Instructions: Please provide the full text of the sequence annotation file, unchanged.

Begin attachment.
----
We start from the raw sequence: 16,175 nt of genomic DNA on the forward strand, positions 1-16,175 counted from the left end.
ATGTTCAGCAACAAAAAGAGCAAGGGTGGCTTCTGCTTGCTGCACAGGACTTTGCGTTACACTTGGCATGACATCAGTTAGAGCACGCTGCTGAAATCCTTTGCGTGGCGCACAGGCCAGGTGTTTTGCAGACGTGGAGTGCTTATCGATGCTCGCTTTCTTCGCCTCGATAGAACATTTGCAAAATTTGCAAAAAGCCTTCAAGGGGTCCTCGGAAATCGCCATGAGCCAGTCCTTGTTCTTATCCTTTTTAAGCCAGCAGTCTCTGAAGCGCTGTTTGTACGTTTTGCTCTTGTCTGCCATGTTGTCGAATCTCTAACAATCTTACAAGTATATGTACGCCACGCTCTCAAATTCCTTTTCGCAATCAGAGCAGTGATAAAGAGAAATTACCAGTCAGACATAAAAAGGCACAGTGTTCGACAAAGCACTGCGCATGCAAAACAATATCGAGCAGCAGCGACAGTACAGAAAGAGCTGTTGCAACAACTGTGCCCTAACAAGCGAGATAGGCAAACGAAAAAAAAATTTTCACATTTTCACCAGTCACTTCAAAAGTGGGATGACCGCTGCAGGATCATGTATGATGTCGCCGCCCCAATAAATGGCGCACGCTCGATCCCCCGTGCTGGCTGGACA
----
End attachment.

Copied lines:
We start from the raw sequence: 16,175 nt of genomic DNA on the forward strand, positions 1-16,175 counted from the left end.
ATGTTCAGCAACAAAAAGAGCAAGGGTGGCTTCTGCTTGCTGCACAGGACTTTGCGTTACACTTGGCATGACATCAGTTAGAGCACGCTGCTGAAATCCTTTGCGTGGCGCACAGGCCAGGTGTTTTGCAGACGTGGAGTGCTTATCGATGCTCGCTTTCTTCGCCTCGATAGAACATTTGCAAAATTTGCAAAAAGCCTTCAAGGGGTCCTCGGAAATCGCCATGAGCCAGTCCTTGTTCTTATCCTTTTTAAGCCAGCAGTCTCTGAAGCGCTGTTTGTACGTTTTGCTCTTGTCTGCCATGTTGTCGAATCTCTAACAATCTTACAAGTATATGTACGCCACGCTCTCAAATTCCTTTTCGCAATCAGAGCAGTGATAAAGAGAAATTACCAGTCAGACATAAAAAGGCACAGTGTTCGACAAAGCACTGCGCATGCAAAACAATATCGAGCAGCAGCGACAGTACAGAAAGAGCTGTTGCAACAACTGTGCCCTAACAAGCGAGATAGGCAAACGAAAAAAAAATTTTCACATTTTCACCAGTCACTTCAAAAGTGGGATGACCGCTGCAGGATCATGTATGATGTCGCCGCCCCAATAAATGGCGCACGCTCGATCCCCCGTGCTGGCTGGACA